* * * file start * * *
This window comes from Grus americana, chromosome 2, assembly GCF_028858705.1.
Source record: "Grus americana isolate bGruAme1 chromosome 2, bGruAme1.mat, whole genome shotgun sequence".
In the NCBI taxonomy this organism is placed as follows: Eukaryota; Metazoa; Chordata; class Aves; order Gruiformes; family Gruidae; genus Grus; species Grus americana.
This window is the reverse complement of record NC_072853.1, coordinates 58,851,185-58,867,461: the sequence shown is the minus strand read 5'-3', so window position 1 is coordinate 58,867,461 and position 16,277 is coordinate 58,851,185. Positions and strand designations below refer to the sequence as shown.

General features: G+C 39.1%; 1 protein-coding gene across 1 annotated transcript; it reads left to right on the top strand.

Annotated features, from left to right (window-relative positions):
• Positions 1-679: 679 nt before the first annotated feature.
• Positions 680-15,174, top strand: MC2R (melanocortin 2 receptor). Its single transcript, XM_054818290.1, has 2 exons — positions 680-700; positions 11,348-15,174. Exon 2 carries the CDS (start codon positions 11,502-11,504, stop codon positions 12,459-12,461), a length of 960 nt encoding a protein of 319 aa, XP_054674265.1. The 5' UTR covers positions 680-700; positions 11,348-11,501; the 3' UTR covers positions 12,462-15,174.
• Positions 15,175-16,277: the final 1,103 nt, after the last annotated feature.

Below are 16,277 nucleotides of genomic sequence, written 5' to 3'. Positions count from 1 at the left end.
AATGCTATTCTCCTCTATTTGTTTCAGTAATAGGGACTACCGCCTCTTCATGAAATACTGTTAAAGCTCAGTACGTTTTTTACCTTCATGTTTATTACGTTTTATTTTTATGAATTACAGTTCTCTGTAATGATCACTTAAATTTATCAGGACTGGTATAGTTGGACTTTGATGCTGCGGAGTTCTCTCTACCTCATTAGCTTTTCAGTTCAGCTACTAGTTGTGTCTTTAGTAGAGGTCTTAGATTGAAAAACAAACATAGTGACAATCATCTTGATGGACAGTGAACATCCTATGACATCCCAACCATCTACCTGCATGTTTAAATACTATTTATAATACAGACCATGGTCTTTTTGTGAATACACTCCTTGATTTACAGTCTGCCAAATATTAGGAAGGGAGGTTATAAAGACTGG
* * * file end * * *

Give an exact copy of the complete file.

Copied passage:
This window comes from Grus americana, chromosome 2, assembly GCF_028858705.1.
Source record: "Grus americana isolate bGruAme1 chromosome 2, bGruAme1.mat, whole genome shotgun sequence".
In the NCBI taxonomy this organism is placed as follows: Eukaryota; Metazoa; Chordata; class Aves; order Gruiformes; family Gruidae; genus Grus; species Grus americana.
This window is the reverse complement of record NC_072853.1, coordinates 58,851,185-58,867,461: the sequence shown is the minus strand read 5'-3', so window position 1 is coordinate 58,867,461 and position 16,277 is coordinate 58,851,185. Positions and strand designations below refer to the sequence as shown.

General features: G+C 39.1%; 1 protein-coding gene across 1 annotated transcript; it reads left to right on the top strand.

Annotated features, from left to right (window-relative positions):
• Positions 1-679: 679 nt before the first annotated feature.
• Positions 680-15,174, top strand: MC2R (melanocortin 2 receptor). Its single transcript, XM_054818290.1, has 2 exons — positions 680-700; positions 11,348-15,174. Exon 2 carries the CDS (start codon positions 11,502-11,504, stop codon positions 12,459-12,461), a length of 960 nt encoding a protein of 319 aa, XP_054674265.1. The 5' UTR covers positions 680-700; positions 11,348-11,501; the 3' UTR covers positions 12,462-15,174.
• Positions 15,175-16,277: the final 1,103 nt, after the last annotated feature.

Below are 16,277 nucleotides of genomic sequence, written 5' to 3'. Positions count from 1 at the left end.
AATGCTATTCTCCTCTATTTGTTTCAGTAATAGGGACTACCGCCTCTTCATGAAATACTGTTAAAGCTCAGTACGTTTTTTACCTTCATGTTTATTACGTTTTATTTTTATGAATTACAGTTCTCTGTAATGATCACTTAAATTTATCAGGACTGGTATAGTTGGACTTTGATGCTGCGGAGTTCTCTCTACCTCATTAGCTTTTCAGTTCAGCTACTAGTTGTGTCTTTAGTAGAGGTCTTAGATTGAAAAACAAACATAGTGACAATCATCTTGATGGACAGTGAACATCCTATGACATCCCAACCATCTACCTGCATGTTTAAATACTATTTATAATACAGACCATGGTCTTTTTGTGAATACACTCCTTGATTTACAGTCTGCCAAATATTAGGAAGGGAGGTTATAAAGACTGG